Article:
Lots of sun, and Lots of Veggies!
August 10, 2009
Author: Neighborhood Farm Initiative
Category: General News
Over the last few weeks we’ve really seen our garden come into its own, and our hard work is starting to pay off. It’s not without its battles; we’re currently battling illness in our squash, and baffled by the stunted growth of some of our beloved tomatoes, but we have other crops that are flourishing! The deer fence we installed in early July has really paid off, and the students’ gardens are lush with green growth and red tomatoes. With only a few classes left before the end of the season we are getting inundated with requests for fall classes, and some folks already trying to sign up for next year! While we regret that we will not be able to offer a fall/wintering-over class, we are starting an interest list for next season for folks who want to get information as soon as we work out the details. Please email firstname.lastname@example.org to get info as soon as it becomes available!
Bea takes a turn with the hose! We have drip irrigation set up throughout most of the garden, but all newly planted seeds and transplants get a little special attention in the summer heat! It wouldn’t take much for the newbies to get dried out their first week in direct sunlight.
Below, Volunteers load many wheelbarrows with wood-chips, to build up the paths throughout the community garden. With the amount of traffic this garden gets, both from our dozens of gardeners, and from hundreds of volunteers and visitors, it is important that paths be very clear to newcomers so that individual gardens don’t get walked in.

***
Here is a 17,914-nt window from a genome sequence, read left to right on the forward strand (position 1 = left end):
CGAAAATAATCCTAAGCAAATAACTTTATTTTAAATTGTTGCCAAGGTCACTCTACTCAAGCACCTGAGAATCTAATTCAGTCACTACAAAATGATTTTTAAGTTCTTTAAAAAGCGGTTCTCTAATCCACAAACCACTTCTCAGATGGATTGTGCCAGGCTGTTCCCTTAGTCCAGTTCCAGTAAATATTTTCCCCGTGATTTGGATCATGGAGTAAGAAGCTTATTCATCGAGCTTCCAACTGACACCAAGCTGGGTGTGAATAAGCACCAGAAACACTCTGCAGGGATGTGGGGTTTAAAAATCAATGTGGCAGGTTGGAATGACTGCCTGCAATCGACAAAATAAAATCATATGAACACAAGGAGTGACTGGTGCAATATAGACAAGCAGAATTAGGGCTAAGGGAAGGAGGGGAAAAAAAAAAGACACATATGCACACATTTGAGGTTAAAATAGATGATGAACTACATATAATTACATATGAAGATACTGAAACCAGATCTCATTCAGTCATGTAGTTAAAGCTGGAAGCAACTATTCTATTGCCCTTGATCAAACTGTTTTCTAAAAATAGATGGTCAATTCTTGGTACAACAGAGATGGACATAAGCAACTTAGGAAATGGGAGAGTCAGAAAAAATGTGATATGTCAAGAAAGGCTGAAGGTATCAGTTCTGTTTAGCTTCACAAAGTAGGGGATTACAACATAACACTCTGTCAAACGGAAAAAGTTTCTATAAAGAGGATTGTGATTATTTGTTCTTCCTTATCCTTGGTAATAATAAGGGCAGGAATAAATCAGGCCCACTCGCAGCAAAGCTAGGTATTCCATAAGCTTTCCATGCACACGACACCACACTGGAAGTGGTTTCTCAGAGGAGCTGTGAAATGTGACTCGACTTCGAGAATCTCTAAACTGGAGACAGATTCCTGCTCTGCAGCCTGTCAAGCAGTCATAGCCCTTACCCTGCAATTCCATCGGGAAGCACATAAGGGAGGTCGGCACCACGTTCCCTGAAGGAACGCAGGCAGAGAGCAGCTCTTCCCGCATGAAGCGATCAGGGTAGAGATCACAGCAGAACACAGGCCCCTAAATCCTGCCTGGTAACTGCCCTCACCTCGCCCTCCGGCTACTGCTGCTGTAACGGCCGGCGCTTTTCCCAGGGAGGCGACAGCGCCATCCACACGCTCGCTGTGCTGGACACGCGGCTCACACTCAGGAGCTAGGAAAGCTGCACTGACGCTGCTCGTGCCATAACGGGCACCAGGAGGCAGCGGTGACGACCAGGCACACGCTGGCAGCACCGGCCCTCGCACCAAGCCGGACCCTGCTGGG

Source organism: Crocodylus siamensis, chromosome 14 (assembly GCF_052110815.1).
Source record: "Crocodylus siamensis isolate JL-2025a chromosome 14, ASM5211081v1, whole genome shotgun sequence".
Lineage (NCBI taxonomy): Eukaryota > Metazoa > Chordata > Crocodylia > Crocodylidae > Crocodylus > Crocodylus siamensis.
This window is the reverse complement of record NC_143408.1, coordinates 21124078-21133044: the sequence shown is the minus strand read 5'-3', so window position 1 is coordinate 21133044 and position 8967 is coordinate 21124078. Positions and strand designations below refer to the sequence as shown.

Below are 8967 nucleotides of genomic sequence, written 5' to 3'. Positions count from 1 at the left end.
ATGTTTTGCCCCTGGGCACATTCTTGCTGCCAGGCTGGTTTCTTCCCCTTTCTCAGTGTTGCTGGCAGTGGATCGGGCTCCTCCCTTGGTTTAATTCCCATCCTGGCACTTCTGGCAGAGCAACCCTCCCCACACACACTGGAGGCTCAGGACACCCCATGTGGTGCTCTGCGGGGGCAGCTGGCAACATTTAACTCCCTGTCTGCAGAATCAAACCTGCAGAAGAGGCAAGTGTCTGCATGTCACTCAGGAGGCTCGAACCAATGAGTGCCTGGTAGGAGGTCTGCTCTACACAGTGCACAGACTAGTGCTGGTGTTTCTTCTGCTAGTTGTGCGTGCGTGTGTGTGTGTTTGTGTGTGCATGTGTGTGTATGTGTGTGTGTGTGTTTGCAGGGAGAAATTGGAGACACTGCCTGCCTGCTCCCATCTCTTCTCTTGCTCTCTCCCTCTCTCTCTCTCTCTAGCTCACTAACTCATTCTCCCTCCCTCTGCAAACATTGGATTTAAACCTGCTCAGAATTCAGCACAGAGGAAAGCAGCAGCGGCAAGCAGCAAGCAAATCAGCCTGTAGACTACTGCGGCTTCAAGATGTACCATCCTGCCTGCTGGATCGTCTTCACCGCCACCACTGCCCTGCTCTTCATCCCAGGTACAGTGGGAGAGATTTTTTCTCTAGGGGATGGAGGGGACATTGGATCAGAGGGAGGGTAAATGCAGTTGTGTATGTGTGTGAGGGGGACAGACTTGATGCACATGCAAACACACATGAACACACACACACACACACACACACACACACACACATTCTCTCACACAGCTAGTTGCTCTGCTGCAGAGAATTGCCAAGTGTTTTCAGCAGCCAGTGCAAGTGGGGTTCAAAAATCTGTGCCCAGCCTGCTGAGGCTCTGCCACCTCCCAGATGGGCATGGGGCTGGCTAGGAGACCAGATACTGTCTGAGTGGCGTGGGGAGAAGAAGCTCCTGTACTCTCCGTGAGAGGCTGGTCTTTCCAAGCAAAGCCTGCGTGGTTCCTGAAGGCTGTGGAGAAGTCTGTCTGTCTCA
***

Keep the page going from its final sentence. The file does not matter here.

Students learn about apartment-scale vermicomposting in a large tupperware container!
Guest speaker Tania spreads out the worm castings from her worm bin and generously allowed students to use the castings on their gardens!
Summer Intern and Class participant, Andrea, harvesting her first large Cucumber!
With all the rain we’ve gotten, disease has spread very easily this year. We luckily averted infection by the Late Blight that spread through tomatoes in the area earlier this season, but we haven’t been so lucky with the squash. We are sad to report that we have to remove our primary squash patch due to an infection of Zucchini Yellow Mosaic Virus, spread in wet weather by Aphids. Luckily, our secondary patch is not infected, and is getting close to production size already!
(Right- After): If you haven’t just looked and admired a freshly tilled, ready to plant, patch of soil….you should. There’s nothing quite like it!
(Above and Below) A Youth Crew who came to help out in for a while in June returned this month and had a change to admire how much things have grown and changed from their last visit!! This trip they spent some time removing invasive vines from the woods adjacent to our field, and they finished preparing these beds and planted some seeds!